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We hope this review was both interesting and useful. Please share it with family and friends who would benefit from it as well.

TV Series Review

The big city can be a dark place. Crime hides in shadows, blood pools in dim corners. Black-hearted thugs stalk the streets, snuffing out whatever light and life they find.

Matt Murdock sees through this darkness as well as anyone, but it holds little fear for him even as he hears the fatal footfalls and smells the stench of evil deeds. He's blind. He's been so since he was 9. And when night falls across the Hell's Kitchen neighborhood of New York City, Matt pulls on a cowl and dives into the darkness.

Finding Light in Darkness

Marvel's Daredevil is a strange superhero. He has no superpowers to speak of and, unlike Bruce Wayne or Tony Stark, doesn't have the cash to buy them. The thing that enables him is the very thing most people would call a disability. "I'd give anything to see the sky one more time," he admits. But in losing his eyesight, Murdock's other senses grew far more acute: He's eerily adept at deciphering sound as it bounces off a concrete wall or feeling the vibrations in the asphalt. His reflexes are lightning quick, and he has wicked anticipatory skills.

Daredevil shares little DNA with the colorful big-screen Marvel romps we've grown accustomed to over the last several years. While movies based on Marvel's many Avengers have been violent, the mayhem is rarely accompanied by unseemly levels of gore. Heroes and villains alike are Technicolored wonders, cracking wise when they're not bouncing off buildings. Those movies are made to be fun—adrenaline-charged popcorn munchers.

No so, Daredevil. Even as a character, Daredevil shares little in common with sincere Thor or do-gooder Captain America. This daytime lawyer, nighttime vigilante is a brooder—a blind Batman without even as much empathy as the Dark Knight displays. Daredevil showrunner Steven S. DeKnight recalled for Rolling Stone a moment in a 1982 issue of the Daredevil comic when the hero tangles with a notorious bad' un named Bullseye—dangling the villain by the hand far above the city. "And then he decides to let him go," DeKnight said. "Daredevil drops him to his death—or what he thinks is his death—because he doesn't ever want this guy to kill again. ... When we started working on our show, that scene from the comics kept coming up. We all thought, this is a hero who is one bad day away from permanently crossing a line."

Finding Darkness in Light

Daredevil's personal darkness comes out in the very first episode, as he sits in a confessional and tells the priest about how his father, a boxer, would sometimes "let the devil out" on his opponents—the same devil that Matt knows he has inside him. "I'm not seeking penance for what I've done, father," he says. "I'm asking forgiveness ... for what I'm about to do."

In Season 2, some of that darkness has dissipated a bit. The law firm that Murdock runs with best friend Foggy Nelson sometimes seems to run strictly pro bono—its poor clients paying in bananas and pies rather than cold, hard cash. At night, as Daredevil, he plies the streets—looking for innocents to save and bad guys to put down (if only temporarily).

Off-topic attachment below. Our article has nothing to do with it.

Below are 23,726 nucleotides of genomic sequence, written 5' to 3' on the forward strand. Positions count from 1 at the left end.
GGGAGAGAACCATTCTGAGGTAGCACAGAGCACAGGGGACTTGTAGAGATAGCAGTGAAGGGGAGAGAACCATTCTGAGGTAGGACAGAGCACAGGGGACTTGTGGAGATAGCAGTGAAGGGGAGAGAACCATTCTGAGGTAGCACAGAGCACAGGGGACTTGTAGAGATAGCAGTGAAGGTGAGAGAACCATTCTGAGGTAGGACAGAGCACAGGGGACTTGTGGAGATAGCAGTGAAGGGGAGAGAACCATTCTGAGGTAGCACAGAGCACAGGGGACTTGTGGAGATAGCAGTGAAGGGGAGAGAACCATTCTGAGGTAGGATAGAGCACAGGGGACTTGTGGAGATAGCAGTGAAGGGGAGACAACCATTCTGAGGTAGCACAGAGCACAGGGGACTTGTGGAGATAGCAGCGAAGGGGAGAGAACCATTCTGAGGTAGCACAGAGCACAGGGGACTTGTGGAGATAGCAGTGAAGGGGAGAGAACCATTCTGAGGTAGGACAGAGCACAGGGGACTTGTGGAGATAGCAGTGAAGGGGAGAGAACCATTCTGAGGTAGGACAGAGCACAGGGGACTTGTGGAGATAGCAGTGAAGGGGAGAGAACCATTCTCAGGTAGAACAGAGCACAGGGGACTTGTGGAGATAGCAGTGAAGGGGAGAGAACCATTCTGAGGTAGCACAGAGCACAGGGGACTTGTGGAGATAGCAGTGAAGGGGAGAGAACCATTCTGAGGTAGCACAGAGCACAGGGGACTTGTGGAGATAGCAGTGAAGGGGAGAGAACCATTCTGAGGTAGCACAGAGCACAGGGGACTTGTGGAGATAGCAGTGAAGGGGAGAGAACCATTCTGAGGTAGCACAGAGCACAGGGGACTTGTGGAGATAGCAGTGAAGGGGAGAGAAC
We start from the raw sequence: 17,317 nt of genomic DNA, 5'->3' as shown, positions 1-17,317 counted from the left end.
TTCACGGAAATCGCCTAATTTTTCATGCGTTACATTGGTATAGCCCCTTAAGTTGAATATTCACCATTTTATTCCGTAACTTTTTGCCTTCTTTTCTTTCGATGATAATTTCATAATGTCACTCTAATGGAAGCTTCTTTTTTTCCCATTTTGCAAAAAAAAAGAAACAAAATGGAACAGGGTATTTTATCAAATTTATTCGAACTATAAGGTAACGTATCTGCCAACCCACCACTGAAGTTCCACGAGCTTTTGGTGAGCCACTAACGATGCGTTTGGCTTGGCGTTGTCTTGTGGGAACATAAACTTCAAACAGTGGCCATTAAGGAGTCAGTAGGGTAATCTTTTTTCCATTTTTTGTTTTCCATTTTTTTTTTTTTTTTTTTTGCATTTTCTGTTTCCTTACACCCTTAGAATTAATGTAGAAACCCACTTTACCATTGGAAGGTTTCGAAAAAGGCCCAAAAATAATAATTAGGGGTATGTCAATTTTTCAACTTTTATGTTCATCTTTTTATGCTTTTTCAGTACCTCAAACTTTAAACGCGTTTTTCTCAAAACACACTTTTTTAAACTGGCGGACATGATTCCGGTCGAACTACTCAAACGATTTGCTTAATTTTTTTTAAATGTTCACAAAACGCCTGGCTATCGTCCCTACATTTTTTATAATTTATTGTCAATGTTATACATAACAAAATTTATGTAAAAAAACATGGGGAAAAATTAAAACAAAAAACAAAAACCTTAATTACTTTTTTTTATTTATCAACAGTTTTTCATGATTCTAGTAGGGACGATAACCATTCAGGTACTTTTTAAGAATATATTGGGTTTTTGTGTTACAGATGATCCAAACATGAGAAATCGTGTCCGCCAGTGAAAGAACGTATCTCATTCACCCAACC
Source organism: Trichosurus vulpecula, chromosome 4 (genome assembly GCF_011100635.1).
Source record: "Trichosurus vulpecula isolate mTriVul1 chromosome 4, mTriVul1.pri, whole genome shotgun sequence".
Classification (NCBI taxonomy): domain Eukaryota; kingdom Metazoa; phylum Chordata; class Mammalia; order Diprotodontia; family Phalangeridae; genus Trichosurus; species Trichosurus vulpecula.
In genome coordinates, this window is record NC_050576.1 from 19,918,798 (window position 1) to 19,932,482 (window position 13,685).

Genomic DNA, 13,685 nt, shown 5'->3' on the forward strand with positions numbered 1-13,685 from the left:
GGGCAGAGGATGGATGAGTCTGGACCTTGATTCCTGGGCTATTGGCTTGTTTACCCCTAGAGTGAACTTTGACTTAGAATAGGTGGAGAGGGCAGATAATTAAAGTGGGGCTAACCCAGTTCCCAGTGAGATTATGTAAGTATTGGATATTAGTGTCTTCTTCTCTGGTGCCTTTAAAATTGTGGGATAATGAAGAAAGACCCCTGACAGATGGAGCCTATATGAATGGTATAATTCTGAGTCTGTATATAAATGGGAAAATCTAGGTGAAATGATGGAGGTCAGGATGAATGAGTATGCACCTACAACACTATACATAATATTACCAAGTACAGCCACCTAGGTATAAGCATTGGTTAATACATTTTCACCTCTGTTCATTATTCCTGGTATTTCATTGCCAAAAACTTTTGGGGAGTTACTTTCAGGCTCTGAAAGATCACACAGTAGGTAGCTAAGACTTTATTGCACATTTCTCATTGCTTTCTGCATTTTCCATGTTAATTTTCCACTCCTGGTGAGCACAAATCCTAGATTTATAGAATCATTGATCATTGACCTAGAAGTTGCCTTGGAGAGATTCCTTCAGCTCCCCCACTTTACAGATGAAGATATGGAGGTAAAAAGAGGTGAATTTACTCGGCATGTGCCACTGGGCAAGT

But if he is a light, he's a dim light in a dark, dark space. It's reflected in the show itself—all deep shadows illuminated only by furtively flashing signs and flickering streetlights. It's never quite dark enough to hide the copious amounts of blood that are shed. People kill and die on a regular basis—not as they would in a PG-13 Marvel romp, but as on any number of other TV-MA-rated cable dramas. Language is an issue as well, with the s-word usually serving as the interjection of choice.

Consequences, though, are on display here in a way they're not in those Marvel movies. And as Murdock's trip to the confessional suggests, Daredevil seems determined to deal with some pretty interesting spiritual elements. As DeKnight told IGN, "Matt Murdock is, I think, one of the most, if not the most, religious characters in the Marvel universe. His Catholicism is so much part of his being and part of his conflict, I think it would be incredibly disingenuous to attempt to do the show where that's not a big part of it." Moreover, there's an additional conflict in the work of this vigilante—a sometime lawyer seeking justice by way of breaking laws.

Interesting doesn't always equate to spiritually or morally beneficial, of course. And artistically satisfying doesn't mean a marvelous walk in the park.

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Positive Elements

Spiritual Content

Sexual Content

Violent Content

Crude or Profane Language

Drug and Alcohol Content

Other Negative Elements

Conclusion

Pro-social Content

Objectionable Content

Summary Advisory

Plot Summary

Christian Beliefs

Other Belief Systems

Authority Roles

Profanity/Violence

Kissing/Sex/Homosexuality

Discussion Topics

Additional Comments/Notes

Episode Reviews

Daredevil: Mar. 18, 2016 "Bang"

Credits

Rating

Readability Age Range

Author

Cast

Charlie Cox as Matt Murdock/Daredevil; Deborah Ann Woll as Karen Page; Elden Henson as Franklin 'Foggy' Nelson; Toby Leonard Moore as James Wesley; Vondie Curtis-Hall as Ben Urich; Bob Gunton as Leland Owlsley; Ayelet Zurer as Vanessa Marianna; Rosario Dawson as Claire Temple; Vincent D'Onofrio as Wilson Fisk; Jon Bernthal as Frank Castle/The Punisher; Elodie Yung as Elektra Natchios

Director

Distributor

Network

Netflix

Performance

Record Label

Platform

Publisher

Released

On Video

Year Published

Awards

Reviewer

Paul Asay

We hope this review was both interesting and useful. Please share it with family and friends who would benefit from it as well.

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